Appeal from an order granting summary judgment, pursuant to Fed.R.Civ.P. 56, entered in the United States District Court for the Western District of New York, by John T. Curtin, Chief Judge.
Kaufman, Chief Judge, Smith and Gurfein, Circuit Judges.
Since we have today filed our opinion in Annette Heyman v. Commerce and Industry Insurance Company, 524 F.2d 1317 (2d Cir. 1975), in which we fully discussed the principles of law applicable to the granting of summary judgment, we shall not tarry over the question here. As in Heyman, we face a single issue. In this instance it is whether the district judge correctly granted summary judgment for the City of Buffalo, N.Y., when he dismissed Michael Judge's complaint seeking an injunction and damages under 28 U.S.C. §§ 1331, 1343(3) to remedy alleged discrimination in hiring based on height. Although summary judgment under Fed. R.Civ.P. 56 can be a valuable tool for disposing of vexatious litigation and promoting prompt disposition of cases, Empire Electronics Co. v. United States, 311 F.2d 175, 179 (2d Cir. 1962); 10 Wright & Miller, Federal Practice & Procedure § 2711 at 364 (1973), it must be used selectively if we are to avoid trial by affidavit.
To improve police-community relations and overcome a lack of minority group representation on the city's police force, the City of Buffalo, N.Y. entered into an agreement in May, 1971 with the State of New York Office of Crime Control Planning, to establish a Community Peace Officer Program funded by the Federal Law Enforcement Assistance Administration (L.E.A.A.). Fifty candidates were to be appointed Community Peace Officers, to attend the Police Academy for training, and to serve in the police department for one year performing clerical and administrative duties during that time. After the expiration of that period, the Peace Officers would be appointed patrolmen, as positions became available, and given preference in hiring over candidates on the regular eligible list. According to the agreement of May, 1971 and Municipal Civil Service Commission Rules, the promotion to patrolman to fill a vacancy was to be automatic after the Peace Officer passed a medical examination.
Michael Judge was appointed a Peace Officer under this program on December 16, 1971. At that time, his height was 5feet9inch - exactly the minimum required for patrolmen under the Civil Service Commission Rules then in force. Unfortunately, while crossing a street during off-duty hours on February 27, 1972 Judge was struck by a car, severely injured, and subjected to a series of operations which required reductions on both of his legs - diminishing his height to 5feet7inch. Although he resumed his duties as Peace Officer after recovering from the accident, his promotion to the position of patrolman never occurred.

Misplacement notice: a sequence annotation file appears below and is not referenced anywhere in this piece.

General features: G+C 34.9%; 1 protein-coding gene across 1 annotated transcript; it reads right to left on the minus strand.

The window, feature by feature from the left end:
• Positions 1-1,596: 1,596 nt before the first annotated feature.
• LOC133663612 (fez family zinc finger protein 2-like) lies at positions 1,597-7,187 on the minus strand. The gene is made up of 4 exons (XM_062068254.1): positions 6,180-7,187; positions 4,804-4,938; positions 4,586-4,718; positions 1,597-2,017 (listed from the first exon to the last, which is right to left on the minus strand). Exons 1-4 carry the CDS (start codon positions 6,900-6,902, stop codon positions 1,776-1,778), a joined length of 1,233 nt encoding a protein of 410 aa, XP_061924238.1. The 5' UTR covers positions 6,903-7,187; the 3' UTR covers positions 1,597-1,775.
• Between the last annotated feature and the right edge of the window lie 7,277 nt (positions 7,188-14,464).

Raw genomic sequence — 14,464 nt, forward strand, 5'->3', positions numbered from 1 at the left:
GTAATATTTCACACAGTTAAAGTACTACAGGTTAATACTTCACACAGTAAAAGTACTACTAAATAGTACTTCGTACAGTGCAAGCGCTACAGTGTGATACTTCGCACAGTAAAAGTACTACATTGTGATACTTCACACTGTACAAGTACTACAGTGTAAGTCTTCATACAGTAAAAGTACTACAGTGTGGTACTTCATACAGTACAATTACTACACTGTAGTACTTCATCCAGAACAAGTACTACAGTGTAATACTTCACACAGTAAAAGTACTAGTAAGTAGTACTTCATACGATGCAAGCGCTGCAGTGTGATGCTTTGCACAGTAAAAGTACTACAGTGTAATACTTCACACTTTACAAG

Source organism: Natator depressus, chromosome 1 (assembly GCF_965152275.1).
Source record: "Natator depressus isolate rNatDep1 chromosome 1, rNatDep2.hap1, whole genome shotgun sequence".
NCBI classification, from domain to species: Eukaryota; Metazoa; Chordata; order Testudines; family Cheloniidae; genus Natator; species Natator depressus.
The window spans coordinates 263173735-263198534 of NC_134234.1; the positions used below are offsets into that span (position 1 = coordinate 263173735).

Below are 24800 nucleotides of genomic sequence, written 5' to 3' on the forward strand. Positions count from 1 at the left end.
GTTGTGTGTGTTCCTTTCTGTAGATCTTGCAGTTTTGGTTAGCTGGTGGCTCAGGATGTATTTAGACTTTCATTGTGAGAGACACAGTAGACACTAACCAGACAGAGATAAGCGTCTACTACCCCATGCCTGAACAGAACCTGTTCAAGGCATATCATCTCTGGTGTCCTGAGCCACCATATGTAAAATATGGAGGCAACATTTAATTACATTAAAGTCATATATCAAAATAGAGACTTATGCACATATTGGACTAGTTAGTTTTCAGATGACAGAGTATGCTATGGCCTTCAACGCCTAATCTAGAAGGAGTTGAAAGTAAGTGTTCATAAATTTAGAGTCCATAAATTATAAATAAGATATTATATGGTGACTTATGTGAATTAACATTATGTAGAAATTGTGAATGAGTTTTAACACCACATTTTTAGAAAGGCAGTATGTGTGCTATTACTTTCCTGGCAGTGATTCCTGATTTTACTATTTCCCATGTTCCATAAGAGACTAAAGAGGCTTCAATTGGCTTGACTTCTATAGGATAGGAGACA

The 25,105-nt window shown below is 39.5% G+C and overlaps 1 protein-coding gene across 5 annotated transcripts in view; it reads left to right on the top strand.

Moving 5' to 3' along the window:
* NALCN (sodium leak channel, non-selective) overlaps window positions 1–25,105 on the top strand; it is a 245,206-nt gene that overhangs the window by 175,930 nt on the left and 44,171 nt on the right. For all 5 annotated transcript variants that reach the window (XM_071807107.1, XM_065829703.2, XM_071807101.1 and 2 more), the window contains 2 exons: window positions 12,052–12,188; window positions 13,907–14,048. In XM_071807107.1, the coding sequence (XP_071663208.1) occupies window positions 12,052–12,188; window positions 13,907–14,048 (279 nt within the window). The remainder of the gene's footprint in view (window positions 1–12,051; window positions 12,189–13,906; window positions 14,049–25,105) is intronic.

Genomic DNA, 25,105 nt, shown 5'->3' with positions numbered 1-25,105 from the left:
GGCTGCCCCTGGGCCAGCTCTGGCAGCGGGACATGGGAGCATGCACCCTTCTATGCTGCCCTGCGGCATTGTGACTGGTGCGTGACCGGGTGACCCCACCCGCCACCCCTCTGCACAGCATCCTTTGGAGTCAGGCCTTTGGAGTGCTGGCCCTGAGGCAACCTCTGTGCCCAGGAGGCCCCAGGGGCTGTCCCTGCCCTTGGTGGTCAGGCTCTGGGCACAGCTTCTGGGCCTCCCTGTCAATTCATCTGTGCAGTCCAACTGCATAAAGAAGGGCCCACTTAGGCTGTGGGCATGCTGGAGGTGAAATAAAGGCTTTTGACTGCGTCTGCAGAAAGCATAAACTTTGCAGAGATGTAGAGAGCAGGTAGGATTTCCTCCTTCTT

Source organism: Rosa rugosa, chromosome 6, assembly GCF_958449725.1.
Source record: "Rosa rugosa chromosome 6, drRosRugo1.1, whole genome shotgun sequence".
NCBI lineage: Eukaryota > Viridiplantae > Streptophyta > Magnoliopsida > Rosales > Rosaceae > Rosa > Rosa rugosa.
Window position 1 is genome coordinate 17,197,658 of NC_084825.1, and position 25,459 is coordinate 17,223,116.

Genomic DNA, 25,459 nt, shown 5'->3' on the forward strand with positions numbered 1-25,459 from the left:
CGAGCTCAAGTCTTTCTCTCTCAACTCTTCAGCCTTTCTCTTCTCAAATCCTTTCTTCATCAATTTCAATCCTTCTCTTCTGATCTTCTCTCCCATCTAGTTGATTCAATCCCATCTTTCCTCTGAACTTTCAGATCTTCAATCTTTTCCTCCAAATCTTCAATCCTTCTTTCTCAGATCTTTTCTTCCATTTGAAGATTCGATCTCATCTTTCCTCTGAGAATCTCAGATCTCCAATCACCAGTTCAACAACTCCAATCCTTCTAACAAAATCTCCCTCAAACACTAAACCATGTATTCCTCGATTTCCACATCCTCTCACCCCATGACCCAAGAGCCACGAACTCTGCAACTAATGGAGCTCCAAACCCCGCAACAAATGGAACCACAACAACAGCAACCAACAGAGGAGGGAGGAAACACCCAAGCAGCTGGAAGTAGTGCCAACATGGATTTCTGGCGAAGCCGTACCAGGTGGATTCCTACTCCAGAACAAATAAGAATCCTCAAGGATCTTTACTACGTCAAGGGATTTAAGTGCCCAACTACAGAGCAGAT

On June 21, 1973, Judge instituted this federal action against the City, contending that he was being discriminated against because of his height, in violation, as he alleges, of the Constitution*fn1 and federal guidelines.*fn2 In April, 1974, the City filed a motion to dismiss the complaint, which the court treated as a motion for summary judgment. A cross-motion for summary judgment was filed by appellant. Affidavits were submitted by both sides in connection with these motions. Fed.R.Civ.P. 56(c), (e).
In support of his claim of discriminatory treatment, Judge cited a letter written to him on February 6, 1973 by William Cleary, Administrative Director of the Municipal Civil Service Commission, which stated:
At a meeting held on January 31, 1973, the Commission considered your eligibility for appointment to the position of Probationary Patrolman.
The Commission noted that in your final medical for this position, you do not meet the height requirement. The Commission directed that your name be deferred for certification for the position of Patrolman until you are reached for appointment to this position, at which time, if you do not meet the height requirement, your name will not be certified as eligible for appointment to Patrolman and your appointment as a Community Peace Officer must be terminated.
The appellant bolstered his assertion that he was not promoted because of his height by recounting in an affidavit that he had been instructed to "stretch a lot" by the person who conducted his January 24, 1973 physical examination, and that he was recalled on two occasions during which nothing but his height was checked and discussed. The appellant also relied upon a letter dated September 9, 1973 from Stephen T. Joyce, M.D., to Anthony J. Colucci, President of the Civil Service Commission. Dr. Joyce's medical opinion was solicited by the Commission (following a request by the appellant for an independent medical evaluation), and Joyce reported in a July 6, 1973 letter his tentative conclusion that Judge's disability would not interfere with his performance as a Peace Officer. Colucci on July 19, 1973 requested a final report and wrote to Joyce that
The medical examiner should understand that his examination is envisioning a candidate's physical condition for 20 years of police service. . . . It is important to keep in mind in connection with the medical examination that the appraisal is being made, not only as it exists at the time of the examination but is being projected over a career of 20 years or more filled with the difficult and exacting physical demands of police protection.
A copy of the physical standards for patrolmen was enclosed, and Joyce's September 9, 1973 response concluded:
After again looking over your criteria, . . . I do not feel that the injuries this man sustained would interfere with the ...